Speaking to an occasionally raucous but mostly disgruntled panel of Pennsylvania Republicans, President Trump’s personal lawyer Rudy Giuliani and his campaign counsel Jenna Ellis on Wednesday floated the idea that the state Legislature could decide on its own to give Pennsylvania’s 20 Electoral College votes to Trump, despite the state’s certifying that Joe Biden won the Nov. 3 election in the state.
“It’s the state Legislature that controls this process,” Giuliani told a panel of Republican legislators. “It’s your power. It's your responsibility. And I think you know, and you have to convince the rest of your members, Republican and Democrat, [that] they owe that to the people of their state, and they owe that to the people of the United States.”
The public meeting held Wednesday afternoon by the Senate Majority Policy Committee, and run by Republican Sen. Doug Mastriano, questioned the validity of the Pennsylvania election results and cast doubt on the vote-counting process. President Trump called in to the meeting and repeated false claims that he won the election “by a lot,” and that it was stolen from him.
President-elect Joe Biden beat Trump in Pennsylvania by roughly 81,000 votes, and by about 6 million in the national popular vote.
Giuliani spent much of the hearing railing against mail-in ballots and alleging that Republican poll watchers were kept from observing the ballot-counting process, a claim that so far has not held up in court.
A number of witnesses alleged suspicious activity during the ballot-counting process, such as hundreds of thousands of ballots sitting unopened in boxes and then mysteriously disappearing. Giuliani and Ellis maintained this was evidence of a coordinated fraud that also involved officials in a half dozen other states, and said it was sufficient grounds to reverse Tuesday’s certification of Biden’s win in the state.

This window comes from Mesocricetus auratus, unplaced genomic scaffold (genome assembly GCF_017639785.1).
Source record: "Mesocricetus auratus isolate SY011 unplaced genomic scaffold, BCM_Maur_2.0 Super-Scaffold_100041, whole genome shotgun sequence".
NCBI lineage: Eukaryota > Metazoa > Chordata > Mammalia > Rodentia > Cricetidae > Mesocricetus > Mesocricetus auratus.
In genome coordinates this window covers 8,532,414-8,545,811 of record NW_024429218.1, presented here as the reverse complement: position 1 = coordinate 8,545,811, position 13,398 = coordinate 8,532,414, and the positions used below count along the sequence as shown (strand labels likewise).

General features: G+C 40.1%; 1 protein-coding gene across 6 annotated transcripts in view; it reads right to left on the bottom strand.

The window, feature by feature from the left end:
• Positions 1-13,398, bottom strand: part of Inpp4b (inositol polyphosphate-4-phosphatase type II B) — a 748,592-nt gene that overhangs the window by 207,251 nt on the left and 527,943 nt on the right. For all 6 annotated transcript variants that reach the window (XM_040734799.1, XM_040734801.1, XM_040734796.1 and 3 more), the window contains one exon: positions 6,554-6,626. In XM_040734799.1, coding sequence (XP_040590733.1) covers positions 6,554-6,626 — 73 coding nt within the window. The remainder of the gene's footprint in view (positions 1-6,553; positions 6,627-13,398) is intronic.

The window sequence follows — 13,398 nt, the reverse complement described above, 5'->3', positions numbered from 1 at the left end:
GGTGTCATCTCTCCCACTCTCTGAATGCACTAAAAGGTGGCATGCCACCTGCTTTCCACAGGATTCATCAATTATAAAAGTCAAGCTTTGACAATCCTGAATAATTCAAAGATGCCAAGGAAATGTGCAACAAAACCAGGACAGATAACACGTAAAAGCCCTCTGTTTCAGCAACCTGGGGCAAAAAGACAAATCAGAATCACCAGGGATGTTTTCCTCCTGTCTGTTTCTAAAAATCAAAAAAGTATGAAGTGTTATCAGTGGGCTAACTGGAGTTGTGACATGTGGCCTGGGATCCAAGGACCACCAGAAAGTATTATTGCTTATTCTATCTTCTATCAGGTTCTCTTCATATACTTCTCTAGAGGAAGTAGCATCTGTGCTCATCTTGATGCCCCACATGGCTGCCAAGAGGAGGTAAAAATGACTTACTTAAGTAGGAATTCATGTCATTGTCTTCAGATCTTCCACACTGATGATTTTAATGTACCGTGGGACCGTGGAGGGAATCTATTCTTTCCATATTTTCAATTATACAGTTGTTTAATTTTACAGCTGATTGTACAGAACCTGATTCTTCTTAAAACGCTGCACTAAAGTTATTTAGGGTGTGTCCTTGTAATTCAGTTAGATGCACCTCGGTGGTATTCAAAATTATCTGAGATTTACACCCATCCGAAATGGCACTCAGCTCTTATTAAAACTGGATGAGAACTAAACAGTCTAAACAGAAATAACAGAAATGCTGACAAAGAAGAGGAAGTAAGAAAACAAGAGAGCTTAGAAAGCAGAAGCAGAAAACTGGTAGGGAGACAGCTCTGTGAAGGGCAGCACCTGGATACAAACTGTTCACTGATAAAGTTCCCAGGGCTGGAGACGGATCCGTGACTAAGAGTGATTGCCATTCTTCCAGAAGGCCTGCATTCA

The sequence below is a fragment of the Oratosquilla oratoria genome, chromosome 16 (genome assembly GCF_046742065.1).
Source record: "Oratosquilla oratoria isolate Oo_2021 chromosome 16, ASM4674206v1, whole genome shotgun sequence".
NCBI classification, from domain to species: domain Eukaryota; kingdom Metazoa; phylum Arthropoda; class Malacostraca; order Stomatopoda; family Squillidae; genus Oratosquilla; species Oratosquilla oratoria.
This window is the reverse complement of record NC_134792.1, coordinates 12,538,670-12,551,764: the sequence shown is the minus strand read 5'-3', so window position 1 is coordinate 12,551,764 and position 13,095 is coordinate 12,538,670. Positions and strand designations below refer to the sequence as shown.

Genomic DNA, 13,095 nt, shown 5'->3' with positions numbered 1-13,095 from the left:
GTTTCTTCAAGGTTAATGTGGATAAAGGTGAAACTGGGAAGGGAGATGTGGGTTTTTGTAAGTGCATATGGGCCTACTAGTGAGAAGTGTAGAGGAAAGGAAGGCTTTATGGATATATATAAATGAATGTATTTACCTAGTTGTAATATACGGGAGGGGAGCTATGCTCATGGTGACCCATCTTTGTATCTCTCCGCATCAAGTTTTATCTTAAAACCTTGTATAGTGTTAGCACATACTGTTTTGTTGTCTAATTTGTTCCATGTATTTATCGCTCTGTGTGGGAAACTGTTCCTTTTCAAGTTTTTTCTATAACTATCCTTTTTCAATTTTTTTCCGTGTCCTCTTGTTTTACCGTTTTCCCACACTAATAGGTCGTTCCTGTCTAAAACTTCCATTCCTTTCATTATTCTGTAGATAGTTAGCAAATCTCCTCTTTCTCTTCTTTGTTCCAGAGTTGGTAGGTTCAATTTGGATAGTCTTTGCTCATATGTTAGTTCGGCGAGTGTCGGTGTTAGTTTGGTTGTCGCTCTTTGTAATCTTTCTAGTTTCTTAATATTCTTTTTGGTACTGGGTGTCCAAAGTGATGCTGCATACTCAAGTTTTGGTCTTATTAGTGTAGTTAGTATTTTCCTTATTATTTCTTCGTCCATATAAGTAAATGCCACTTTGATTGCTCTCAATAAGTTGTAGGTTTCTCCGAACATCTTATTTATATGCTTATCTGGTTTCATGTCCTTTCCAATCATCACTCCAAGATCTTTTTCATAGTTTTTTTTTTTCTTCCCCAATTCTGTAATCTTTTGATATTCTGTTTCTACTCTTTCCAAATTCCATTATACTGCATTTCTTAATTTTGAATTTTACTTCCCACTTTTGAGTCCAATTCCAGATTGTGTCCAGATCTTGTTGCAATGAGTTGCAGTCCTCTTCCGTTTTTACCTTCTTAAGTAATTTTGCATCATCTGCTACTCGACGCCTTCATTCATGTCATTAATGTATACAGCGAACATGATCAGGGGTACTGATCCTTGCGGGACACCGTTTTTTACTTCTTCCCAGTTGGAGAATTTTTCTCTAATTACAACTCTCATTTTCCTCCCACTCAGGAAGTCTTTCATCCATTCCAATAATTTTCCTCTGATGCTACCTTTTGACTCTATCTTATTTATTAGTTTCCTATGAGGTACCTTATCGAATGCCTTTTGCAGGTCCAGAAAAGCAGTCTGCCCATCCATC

The session was billed as a hearing, but it took place at the Wyndham Hotel in Gettysburg, Pa., not in the state capitol in Harrisburg, and witnesses — including self-described data experts and amateur statisticians, Republican observers during the ballot-counting process, and a few voters who reported suspicious activities when they cast their ballots — were not sworn in.
When asked about a possible remedy, Ellis cited the U.S. Constitution, which says that each state appoints a number of electors based on the number of senators and representatives the state has in Congress, and empowers state legislatures to determine the manner of choosing them.
Under the law in Pennsylvania, the governor appoints electors, in accordance with the state’s popular vote returns. Pennsylvania Attorney General Josh Shapiro, a Democrat, said Tuesday that the state’s presidential electors have been chosen and certified in accordance with the popular vote in the state.
“This is exactly how the process should happen — the people vote, those votes are counted, and the electors chosen reflect the will of the people,” he said on Twitter.
What Ellis and Giuliani seemed to be pushing on Wednesday, among other potential “remedies,” was to have the Legislature reenter the process by sending its own slate of electors to the Electoral College, which would override the will of voters in Pennsylvania.
“You could call for a special election,” Ellis said. “You can direct the manner of your electors. You have a variety of constitutional options, but one option should not be to ignore it and to certify a corrupted, irredeemably compromised election.”
Ellis later acknowledged that there’s an established process for selecting electors in Pennsylvania, then seemed to suggest that because the election has been corrupted — an unsubstantiated claim — the procedure no longer applies.
“Even though you have a manner in which your electors are generally selected in Pennsylvania, and that's worked for the past presidential election,” she said, “this is an election that has been corrupted. And so you can't go through that method. The Legislature is the authorized entity in the Constitution that selects the manner. You can take that power back at any time.”